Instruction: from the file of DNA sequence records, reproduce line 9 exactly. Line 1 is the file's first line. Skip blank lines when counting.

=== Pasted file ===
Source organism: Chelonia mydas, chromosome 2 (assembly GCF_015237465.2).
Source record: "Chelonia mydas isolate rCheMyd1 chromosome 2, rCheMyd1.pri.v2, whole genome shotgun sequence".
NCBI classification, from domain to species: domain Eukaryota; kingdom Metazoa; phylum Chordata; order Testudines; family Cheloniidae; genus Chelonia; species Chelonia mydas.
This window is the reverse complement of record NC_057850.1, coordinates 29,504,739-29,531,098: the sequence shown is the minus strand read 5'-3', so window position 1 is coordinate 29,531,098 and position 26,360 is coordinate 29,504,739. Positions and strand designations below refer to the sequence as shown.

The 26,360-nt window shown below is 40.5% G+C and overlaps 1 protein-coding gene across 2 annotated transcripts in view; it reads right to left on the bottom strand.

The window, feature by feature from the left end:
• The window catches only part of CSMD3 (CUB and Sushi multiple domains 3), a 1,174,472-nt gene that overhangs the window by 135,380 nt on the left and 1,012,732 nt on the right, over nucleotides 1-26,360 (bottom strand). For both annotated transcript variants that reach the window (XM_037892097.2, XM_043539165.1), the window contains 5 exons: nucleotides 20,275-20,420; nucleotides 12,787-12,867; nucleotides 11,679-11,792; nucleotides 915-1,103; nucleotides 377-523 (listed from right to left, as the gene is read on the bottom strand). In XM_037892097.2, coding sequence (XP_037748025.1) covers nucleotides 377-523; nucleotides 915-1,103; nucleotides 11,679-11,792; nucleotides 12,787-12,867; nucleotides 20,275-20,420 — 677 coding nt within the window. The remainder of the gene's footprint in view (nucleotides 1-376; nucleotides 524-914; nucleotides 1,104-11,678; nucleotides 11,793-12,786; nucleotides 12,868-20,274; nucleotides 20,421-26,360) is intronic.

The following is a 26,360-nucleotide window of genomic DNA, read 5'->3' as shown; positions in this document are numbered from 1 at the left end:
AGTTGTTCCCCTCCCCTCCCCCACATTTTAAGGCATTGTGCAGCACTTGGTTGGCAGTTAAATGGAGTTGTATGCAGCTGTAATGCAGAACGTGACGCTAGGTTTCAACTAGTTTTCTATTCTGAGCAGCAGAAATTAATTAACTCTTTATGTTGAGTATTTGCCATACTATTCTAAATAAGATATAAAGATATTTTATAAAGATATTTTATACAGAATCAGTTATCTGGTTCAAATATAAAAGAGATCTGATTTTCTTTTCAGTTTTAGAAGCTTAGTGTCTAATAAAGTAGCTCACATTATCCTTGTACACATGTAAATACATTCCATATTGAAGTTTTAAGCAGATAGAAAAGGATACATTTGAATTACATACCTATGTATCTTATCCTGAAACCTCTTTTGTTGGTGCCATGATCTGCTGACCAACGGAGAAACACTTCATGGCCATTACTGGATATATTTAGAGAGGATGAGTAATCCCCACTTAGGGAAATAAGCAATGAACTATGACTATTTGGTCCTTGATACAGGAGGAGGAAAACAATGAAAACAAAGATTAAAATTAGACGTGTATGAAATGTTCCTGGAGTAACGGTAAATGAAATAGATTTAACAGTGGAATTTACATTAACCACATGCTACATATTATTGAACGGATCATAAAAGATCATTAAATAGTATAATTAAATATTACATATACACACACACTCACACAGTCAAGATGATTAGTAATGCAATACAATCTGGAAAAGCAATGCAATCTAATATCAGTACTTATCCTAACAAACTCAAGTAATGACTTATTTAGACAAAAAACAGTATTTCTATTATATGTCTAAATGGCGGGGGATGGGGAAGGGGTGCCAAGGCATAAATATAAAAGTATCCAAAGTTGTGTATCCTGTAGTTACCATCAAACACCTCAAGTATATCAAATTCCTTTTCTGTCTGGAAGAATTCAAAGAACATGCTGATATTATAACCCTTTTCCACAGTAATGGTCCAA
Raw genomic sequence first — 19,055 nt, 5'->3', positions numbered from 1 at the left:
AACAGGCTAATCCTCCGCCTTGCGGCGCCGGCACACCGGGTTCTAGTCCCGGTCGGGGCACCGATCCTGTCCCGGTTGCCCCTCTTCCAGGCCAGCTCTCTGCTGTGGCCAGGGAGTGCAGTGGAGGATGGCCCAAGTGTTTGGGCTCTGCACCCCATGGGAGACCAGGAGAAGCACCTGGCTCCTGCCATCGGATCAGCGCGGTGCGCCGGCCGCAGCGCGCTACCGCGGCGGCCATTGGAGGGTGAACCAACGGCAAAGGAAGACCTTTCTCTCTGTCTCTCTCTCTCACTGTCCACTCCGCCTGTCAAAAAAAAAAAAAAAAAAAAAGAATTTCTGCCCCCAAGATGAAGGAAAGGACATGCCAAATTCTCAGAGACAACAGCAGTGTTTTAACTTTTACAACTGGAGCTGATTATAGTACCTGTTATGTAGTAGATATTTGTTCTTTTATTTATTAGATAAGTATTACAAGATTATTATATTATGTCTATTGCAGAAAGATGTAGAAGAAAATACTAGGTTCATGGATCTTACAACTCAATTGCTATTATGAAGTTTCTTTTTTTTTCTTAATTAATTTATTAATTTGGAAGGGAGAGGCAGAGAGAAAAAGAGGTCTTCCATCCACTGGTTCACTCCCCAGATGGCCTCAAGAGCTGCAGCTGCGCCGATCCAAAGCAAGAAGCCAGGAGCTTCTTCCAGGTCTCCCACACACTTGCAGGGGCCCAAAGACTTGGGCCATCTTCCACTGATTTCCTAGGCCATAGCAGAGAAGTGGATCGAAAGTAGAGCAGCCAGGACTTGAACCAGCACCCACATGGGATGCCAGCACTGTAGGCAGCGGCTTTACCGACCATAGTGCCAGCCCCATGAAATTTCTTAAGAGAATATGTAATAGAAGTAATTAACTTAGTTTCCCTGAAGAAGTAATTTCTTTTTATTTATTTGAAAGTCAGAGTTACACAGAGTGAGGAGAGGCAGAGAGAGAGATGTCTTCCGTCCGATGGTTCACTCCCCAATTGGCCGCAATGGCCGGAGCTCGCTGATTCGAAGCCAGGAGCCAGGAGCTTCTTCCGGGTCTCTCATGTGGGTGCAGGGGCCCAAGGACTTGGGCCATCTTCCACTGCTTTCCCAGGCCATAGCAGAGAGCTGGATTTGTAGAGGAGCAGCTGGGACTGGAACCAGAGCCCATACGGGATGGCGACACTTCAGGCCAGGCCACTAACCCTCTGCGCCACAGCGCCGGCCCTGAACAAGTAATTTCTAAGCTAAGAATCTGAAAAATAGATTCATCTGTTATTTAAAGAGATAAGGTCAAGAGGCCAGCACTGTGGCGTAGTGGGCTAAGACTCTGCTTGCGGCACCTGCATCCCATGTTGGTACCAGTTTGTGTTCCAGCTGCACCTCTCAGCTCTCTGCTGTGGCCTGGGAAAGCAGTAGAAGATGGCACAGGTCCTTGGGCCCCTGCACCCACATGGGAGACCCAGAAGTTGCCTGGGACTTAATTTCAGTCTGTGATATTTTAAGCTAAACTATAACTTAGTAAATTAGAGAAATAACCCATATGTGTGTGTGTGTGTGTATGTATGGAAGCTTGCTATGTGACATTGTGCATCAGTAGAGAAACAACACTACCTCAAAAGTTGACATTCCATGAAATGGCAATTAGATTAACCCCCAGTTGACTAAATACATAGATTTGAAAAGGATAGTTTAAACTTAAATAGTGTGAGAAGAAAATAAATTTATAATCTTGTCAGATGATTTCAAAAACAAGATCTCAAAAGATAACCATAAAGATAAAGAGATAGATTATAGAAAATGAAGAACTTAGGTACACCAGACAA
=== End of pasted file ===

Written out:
AGTTGTTCCCCTCCCCTCCCCCACATTTTAAGGCATTGTGCAGCACTTGGTTGGCAGTTAAATGGAGTTGTATGCAGCTGTAATGCAGAACGTGACGCTAGGTTTCAACTAGTTTTCTATTCTGAGCAGCAGAAATTAATTAACTCTTTATGTTGAGTATTTGCCATACTATTCTAAATAAGATATAAAGATATTTTATAAAGATATTTTATACAGAATCAGTTATCTGGTTCAAATATAAAAGAGATCTGATTTTCTTTTCAGTTTTAGAAGCTTAGTGTCTAATAAAGTAGCTCACATTATCCTTGTACACATGTAAATACATTCCATATTGAAGTTTTAAGCAGATAGAAAAGGATACATTTGAATTACATACCTATGTATCTTATCCTGAAACCTCTTTTGTTGGTGCCATGATCTGCTGACCAACGGAGAAACACTTCATGGCCATTACTGGATATATTTAGAGAGGATGAGTAATCCCCACTTAGGGAAATAAGCAATGAACTATGACTATTTGGTCCTTGATACAGGAGGAGGAAAACAATGAAAACAAAGATTAAAATTAGACGTGTATGAAATGTTCCTGGAGTAACGGTAAATGAAATAGATTTAACAGTGGAATTTACATTAACCACATGCTACATATTATTGAACGGATCATAAAAGATCATTAAATAGTATAATTAAATATTACATATACACACACACTCACACAGTCAAGATGATTAGTAATGCAATACAATCTGGAAAAGCAATGCAATCTAATATCAGTACTTATCCTAACAAACTCAAGTAATGACTTATTTAGACAAAAAACAGTATTTCTATTATATGTCTAAATGGCGGGGGATGGGGAAGGGGTGCCAAGGCATAAATATAAAAGTATCCAAAGTTGTGTATCCTGTAGTTACCATCAAACACCTCAAGTATATCAAATTCCTTTTCTGTCTGGAAGAATTCAAAGAACATGCTGATATTATAACCCTTTTCCACAGTAATGGTCCAA